Some time back, I came to a few not-terribly surprising conclusions.
1) Security information gets dated, fast. As attackers become aware of a given tool, they work to circumvent it. What is a secure, safe practice one year may actually be a security hazard later on. This bad advice tends to get 'stuck' on the Internet, made even worse by the fact that Google still gives immense weight to stale - but highly linked - articles.
2) Security advice is often completely unusable. One example of unusable security is 'use a different password for every website, alphanumeric plus symbols and mixed case, write nothing down and never use a password manager'. Security advice you are forced to ignore is horrible advice.
3) Security advice can also seem like a massive checklist, rather than a way of thinking. At best, your eyes glaze over, and you ignore pieces of it or make a mistake. At worst, you spend hours ticking off each item, and then consider yourself safe.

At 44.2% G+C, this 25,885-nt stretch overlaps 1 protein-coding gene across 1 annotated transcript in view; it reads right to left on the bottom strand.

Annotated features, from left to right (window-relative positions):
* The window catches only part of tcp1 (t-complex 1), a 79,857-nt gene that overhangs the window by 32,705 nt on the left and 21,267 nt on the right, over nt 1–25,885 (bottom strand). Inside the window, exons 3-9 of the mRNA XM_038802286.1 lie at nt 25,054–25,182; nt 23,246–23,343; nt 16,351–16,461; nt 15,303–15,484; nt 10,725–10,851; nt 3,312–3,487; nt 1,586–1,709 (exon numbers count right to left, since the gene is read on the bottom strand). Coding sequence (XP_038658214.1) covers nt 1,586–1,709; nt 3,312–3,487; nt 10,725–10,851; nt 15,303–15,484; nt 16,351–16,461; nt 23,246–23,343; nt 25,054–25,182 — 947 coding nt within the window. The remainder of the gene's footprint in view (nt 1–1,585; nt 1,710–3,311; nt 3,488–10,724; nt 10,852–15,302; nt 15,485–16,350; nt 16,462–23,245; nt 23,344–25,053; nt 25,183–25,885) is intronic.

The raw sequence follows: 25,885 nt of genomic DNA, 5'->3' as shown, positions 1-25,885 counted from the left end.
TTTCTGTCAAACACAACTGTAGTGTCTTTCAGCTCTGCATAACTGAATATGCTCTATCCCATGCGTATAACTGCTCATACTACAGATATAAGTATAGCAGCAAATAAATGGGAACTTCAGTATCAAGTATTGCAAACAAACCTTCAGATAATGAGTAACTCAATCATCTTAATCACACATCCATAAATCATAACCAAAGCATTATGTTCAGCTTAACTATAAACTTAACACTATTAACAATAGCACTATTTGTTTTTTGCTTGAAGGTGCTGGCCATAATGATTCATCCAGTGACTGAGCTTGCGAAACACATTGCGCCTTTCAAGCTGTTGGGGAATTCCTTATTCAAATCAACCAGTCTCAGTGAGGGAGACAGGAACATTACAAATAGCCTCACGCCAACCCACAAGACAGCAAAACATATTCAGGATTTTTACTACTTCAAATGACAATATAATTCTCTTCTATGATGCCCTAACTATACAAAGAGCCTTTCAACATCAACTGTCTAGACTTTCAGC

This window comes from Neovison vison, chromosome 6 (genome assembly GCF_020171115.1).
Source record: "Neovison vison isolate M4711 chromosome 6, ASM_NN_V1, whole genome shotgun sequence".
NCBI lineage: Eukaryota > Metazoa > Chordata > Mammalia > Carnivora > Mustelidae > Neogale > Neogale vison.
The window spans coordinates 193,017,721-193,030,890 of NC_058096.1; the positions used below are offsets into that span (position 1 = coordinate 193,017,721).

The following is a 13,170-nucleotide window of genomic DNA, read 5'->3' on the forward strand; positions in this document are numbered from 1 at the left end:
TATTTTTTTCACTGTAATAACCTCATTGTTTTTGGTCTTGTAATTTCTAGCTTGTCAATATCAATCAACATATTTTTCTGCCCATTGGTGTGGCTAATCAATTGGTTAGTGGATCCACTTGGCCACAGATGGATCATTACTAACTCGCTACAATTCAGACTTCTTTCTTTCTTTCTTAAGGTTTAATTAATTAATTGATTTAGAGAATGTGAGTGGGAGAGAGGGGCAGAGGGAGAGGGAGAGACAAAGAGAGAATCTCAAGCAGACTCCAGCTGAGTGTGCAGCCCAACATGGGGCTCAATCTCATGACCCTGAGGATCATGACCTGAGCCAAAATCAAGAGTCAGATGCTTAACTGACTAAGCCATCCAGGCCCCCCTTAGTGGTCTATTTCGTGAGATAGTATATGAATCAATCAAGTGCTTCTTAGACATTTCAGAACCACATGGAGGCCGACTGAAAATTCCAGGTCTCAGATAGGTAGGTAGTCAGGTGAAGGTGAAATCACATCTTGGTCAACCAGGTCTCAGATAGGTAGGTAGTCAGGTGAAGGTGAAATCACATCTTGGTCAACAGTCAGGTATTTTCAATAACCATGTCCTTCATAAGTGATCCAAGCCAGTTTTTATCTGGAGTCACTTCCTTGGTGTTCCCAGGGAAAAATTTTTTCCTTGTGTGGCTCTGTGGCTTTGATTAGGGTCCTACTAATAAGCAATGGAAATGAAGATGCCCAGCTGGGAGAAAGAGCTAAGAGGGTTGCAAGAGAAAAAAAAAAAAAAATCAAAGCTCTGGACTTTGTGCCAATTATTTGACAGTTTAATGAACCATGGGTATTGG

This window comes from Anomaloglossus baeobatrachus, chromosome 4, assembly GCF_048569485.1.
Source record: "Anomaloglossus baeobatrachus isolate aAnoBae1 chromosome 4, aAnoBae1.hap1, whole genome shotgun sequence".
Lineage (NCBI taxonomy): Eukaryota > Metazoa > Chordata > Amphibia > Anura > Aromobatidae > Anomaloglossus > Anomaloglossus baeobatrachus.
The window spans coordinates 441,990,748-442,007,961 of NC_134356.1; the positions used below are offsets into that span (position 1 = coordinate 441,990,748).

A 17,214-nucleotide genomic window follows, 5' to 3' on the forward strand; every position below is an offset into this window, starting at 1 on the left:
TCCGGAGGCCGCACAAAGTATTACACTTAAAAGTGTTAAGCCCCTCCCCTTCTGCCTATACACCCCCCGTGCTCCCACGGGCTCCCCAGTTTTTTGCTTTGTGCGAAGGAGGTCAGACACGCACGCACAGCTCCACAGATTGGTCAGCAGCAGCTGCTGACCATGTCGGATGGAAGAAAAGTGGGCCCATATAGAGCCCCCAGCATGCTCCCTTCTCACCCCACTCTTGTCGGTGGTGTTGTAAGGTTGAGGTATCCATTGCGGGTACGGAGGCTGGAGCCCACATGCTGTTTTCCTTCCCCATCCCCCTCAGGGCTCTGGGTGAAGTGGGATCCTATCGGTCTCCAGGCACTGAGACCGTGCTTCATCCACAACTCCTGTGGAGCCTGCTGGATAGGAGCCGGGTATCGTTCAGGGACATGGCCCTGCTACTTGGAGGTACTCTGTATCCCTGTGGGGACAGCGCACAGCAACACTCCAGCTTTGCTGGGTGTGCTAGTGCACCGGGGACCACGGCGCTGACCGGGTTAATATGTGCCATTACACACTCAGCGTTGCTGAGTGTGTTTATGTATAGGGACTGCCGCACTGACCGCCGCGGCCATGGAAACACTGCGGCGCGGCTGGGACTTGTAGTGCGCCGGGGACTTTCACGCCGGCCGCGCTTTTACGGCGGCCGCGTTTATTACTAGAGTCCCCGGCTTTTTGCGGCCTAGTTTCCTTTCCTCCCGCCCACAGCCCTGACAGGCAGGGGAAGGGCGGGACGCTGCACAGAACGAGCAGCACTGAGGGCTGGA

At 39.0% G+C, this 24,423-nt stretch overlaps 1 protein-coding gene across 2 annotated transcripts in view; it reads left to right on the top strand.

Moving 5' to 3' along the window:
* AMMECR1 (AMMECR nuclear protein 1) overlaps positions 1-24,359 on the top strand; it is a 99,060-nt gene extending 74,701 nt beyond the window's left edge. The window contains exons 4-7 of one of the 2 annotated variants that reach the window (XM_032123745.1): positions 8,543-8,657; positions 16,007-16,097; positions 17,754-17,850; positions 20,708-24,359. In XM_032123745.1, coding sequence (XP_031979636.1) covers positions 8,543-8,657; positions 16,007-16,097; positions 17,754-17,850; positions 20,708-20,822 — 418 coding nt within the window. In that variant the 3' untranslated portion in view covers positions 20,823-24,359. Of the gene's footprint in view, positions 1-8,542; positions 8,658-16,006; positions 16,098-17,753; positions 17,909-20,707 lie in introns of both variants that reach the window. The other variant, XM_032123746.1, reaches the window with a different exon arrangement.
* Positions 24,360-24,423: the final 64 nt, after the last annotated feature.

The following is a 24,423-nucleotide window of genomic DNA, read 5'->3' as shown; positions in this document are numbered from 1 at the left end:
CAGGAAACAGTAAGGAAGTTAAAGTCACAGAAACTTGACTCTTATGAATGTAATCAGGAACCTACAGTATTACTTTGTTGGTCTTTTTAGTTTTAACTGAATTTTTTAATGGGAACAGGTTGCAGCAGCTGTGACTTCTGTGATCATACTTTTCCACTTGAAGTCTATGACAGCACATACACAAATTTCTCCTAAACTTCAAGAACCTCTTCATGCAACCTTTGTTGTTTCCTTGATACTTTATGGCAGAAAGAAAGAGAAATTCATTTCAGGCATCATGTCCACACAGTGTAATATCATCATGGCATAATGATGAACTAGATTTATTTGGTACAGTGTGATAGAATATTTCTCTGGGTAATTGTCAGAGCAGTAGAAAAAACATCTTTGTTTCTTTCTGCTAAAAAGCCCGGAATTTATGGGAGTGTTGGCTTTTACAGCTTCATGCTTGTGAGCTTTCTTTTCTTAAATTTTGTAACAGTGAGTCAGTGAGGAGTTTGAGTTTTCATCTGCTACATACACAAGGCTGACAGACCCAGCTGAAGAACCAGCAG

Security procedures need to be usable, reasonable, and practical. It needs to be something that you will not only get a definite benefit from, but also advice you are willing and able to follow. This series of blog posts will focus on providing advice that you can actually use, rather than some impossible checklist.
As the title suggests, this first article will cover passwords.